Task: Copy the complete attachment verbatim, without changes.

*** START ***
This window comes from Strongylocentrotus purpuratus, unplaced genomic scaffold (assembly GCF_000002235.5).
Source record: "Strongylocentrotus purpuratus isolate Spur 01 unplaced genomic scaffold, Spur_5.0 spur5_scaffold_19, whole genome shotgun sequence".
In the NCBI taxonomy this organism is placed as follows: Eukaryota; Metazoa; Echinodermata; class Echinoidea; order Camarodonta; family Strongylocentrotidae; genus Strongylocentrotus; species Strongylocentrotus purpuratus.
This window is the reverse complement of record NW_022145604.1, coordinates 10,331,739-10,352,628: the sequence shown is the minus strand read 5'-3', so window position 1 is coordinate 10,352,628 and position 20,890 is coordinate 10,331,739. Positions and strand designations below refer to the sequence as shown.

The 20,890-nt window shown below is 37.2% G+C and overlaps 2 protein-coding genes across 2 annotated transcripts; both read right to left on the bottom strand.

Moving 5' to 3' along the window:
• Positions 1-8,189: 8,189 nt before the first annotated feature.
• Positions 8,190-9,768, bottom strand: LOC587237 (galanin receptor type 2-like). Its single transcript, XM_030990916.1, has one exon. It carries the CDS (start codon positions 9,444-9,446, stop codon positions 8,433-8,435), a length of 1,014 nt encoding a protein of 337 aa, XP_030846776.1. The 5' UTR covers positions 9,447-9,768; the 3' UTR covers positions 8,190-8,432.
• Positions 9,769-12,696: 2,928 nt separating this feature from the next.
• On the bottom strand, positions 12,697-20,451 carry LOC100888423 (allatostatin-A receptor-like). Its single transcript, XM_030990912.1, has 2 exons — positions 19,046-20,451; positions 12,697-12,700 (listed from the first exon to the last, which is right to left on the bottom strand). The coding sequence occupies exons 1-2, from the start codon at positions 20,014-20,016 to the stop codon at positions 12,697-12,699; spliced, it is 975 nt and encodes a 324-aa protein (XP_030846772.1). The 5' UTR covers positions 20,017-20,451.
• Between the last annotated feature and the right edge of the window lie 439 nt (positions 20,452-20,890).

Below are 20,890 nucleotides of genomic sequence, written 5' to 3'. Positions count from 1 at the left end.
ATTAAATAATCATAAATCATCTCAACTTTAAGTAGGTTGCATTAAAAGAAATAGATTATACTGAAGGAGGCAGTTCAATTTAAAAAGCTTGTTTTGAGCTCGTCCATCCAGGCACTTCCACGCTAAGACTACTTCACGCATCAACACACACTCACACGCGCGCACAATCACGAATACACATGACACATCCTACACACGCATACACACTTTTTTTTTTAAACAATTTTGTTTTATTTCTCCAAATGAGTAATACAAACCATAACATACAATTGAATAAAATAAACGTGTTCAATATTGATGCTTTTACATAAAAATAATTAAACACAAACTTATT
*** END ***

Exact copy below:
This window comes from Strongylocentrotus purpuratus, unplaced genomic scaffold (assembly GCF_000002235.5).
Source record: "Strongylocentrotus purpuratus isolate Spur 01 unplaced genomic scaffold, Spur_5.0 spur5_scaffold_19, whole genome shotgun sequence".
In the NCBI taxonomy this organism is placed as follows: Eukaryota; Metazoa; Echinodermata; class Echinoidea; order Camarodonta; family Strongylocentrotidae; genus Strongylocentrotus; species Strongylocentrotus purpuratus.
This window is the reverse complement of record NW_022145604.1, coordinates 10,331,739-10,352,628: the sequence shown is the minus strand read 5'-3', so window position 1 is coordinate 10,352,628 and position 20,890 is coordinate 10,331,739. Positions and strand designations below refer to the sequence as shown.

The 20,890-nt window shown below is 37.2% G+C and overlaps 2 protein-coding genes across 2 annotated transcripts; both read right to left on the bottom strand.

Moving 5' to 3' along the window:
• Positions 1-8,189: 8,189 nt before the first annotated feature.
• Positions 8,190-9,768, bottom strand: LOC587237 (galanin receptor type 2-like). Its single transcript, XM_030990916.1, has one exon. It carries the CDS (start codon positions 9,444-9,446, stop codon positions 8,433-8,435), a length of 1,014 nt encoding a protein of 337 aa, XP_030846776.1. The 5' UTR covers positions 9,447-9,768; the 3' UTR covers positions 8,190-8,432.
• Positions 9,769-12,696: 2,928 nt separating this feature from the next.
• On the bottom strand, positions 12,697-20,451 carry LOC100888423 (allatostatin-A receptor-like). Its single transcript, XM_030990912.1, has 2 exons — positions 19,046-20,451; positions 12,697-12,700 (listed from the first exon to the last, which is right to left on the bottom strand). The coding sequence occupies exons 1-2, from the start codon at positions 20,014-20,016 to the stop codon at positions 12,697-12,699; spliced, it is 975 nt and encodes a 324-aa protein (XP_030846772.1). The 5' UTR covers positions 20,017-20,451.
• Between the last annotated feature and the right edge of the window lie 439 nt (positions 20,452-20,890).

Below are 20,890 nucleotides of genomic sequence, written 5' to 3'. Positions count from 1 at the left end.
ATTAAATAATCATAAATCATCTCAACTTTAAGTAGGTTGCATTAAAAGAAATAGATTATACTGAAGGAGGCAGTTCAATTTAAAAAGCTTGTTTTGAGCTCGTCCATCCAGGCACTTCCACGCTAAGACTACTTCACGCATCAACACACACTCACACGCGCGCACAATCACGAATACACATGACACATCCTACACACGCATACACACTTTTTTTTTTAAACAATTTTGTTTTATTTCTCCAAATGAGTAATACAAACCATAACATACAATTGAATAAAATAAACGTGTTCAATATTGATGCTTTTACATAAAAATAATTAAACACAAACTTATT